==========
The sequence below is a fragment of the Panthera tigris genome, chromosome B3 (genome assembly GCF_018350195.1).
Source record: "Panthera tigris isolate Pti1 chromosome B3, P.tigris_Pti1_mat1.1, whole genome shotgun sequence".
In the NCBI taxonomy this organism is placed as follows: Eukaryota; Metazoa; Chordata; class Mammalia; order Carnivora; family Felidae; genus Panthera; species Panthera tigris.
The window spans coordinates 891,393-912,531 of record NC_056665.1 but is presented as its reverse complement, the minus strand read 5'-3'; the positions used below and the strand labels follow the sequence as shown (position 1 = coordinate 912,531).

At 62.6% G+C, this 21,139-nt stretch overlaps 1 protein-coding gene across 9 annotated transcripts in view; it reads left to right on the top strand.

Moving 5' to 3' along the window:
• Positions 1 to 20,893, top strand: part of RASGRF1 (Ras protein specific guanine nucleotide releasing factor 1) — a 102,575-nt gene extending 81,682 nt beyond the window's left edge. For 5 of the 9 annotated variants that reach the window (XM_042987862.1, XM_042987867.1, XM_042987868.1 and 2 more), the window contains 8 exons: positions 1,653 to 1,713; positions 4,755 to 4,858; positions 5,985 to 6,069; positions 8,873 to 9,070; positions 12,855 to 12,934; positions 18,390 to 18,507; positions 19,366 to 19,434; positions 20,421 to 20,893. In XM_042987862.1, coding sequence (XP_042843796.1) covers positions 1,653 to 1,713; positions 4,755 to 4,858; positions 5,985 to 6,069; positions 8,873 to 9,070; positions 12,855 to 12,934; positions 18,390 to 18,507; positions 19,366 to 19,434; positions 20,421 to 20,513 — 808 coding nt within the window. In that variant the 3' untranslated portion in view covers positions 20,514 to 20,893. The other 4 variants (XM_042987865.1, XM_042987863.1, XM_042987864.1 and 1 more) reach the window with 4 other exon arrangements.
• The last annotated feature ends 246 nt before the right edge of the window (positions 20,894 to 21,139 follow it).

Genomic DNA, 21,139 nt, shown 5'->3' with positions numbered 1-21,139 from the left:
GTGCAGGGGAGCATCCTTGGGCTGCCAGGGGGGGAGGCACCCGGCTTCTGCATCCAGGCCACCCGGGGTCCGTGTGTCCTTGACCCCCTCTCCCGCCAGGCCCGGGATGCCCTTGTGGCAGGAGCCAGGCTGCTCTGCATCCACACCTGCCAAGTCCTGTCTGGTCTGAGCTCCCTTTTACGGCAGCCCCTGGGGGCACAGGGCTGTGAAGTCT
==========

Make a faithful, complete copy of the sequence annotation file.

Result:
The sequence below is a fragment of the Panthera tigris genome, chromosome B3 (genome assembly GCF_018350195.1).
Source record: "Panthera tigris isolate Pti1 chromosome B3, P.tigris_Pti1_mat1.1, whole genome shotgun sequence".
In the NCBI taxonomy this organism is placed as follows: Eukaryota; Metazoa; Chordata; class Mammalia; order Carnivora; family Felidae; genus Panthera; species Panthera tigris.
The window spans coordinates 891,393-912,531 of record NC_056665.1 but is presented as its reverse complement, the minus strand read 5'-3'; the positions used below and the strand labels follow the sequence as shown (position 1 = coordinate 912,531).

At 62.6% G+C, this 21,139-nt stretch overlaps 1 protein-coding gene across 9 annotated transcripts in view; it reads left to right on the top strand.

Moving 5' to 3' along the window:
• Positions 1 to 20,893, top strand: part of RASGRF1 (Ras protein specific guanine nucleotide releasing factor 1) — a 102,575-nt gene extending 81,682 nt beyond the window's left edge. For 5 of the 9 annotated variants that reach the window (XM_042987862.1, XM_042987867.1, XM_042987868.1 and 2 more), the window contains 8 exons: positions 1,653 to 1,713; positions 4,755 to 4,858; positions 5,985 to 6,069; positions 8,873 to 9,070; positions 12,855 to 12,934; positions 18,390 to 18,507; positions 19,366 to 19,434; positions 20,421 to 20,893. In XM_042987862.1, coding sequence (XP_042843796.1) covers positions 1,653 to 1,713; positions 4,755 to 4,858; positions 5,985 to 6,069; positions 8,873 to 9,070; positions 12,855 to 12,934; positions 18,390 to 18,507; positions 19,366 to 19,434; positions 20,421 to 20,513 — 808 coding nt within the window. In that variant the 3' untranslated portion in view covers positions 20,514 to 20,893. The other 4 variants (XM_042987865.1, XM_042987863.1, XM_042987864.1 and 1 more) reach the window with 4 other exon arrangements.
• The last annotated feature ends 246 nt before the right edge of the window (positions 20,894 to 21,139 follow it).

Genomic DNA, 21,139 nt, shown 5'->3' with positions numbered 1-21,139 from the left:
GTGCAGGGGAGCATCCTTGGGCTGCCAGGGGGGGAGGCACCCGGCTTCTGCATCCAGGCCACCCGGGGTCCGTGTGTCCTTGACCCCCTCTCCCGCCAGGCCCGGGATGCCCTTGTGGCAGGAGCCAGGCTGCTCTGCATCCACACCTGCCAAGTCCTGTCTGGTCTGAGCTCCCTTTTACGGCAGCCCCTGGGGGCACAGGGCTGTGAAGTCT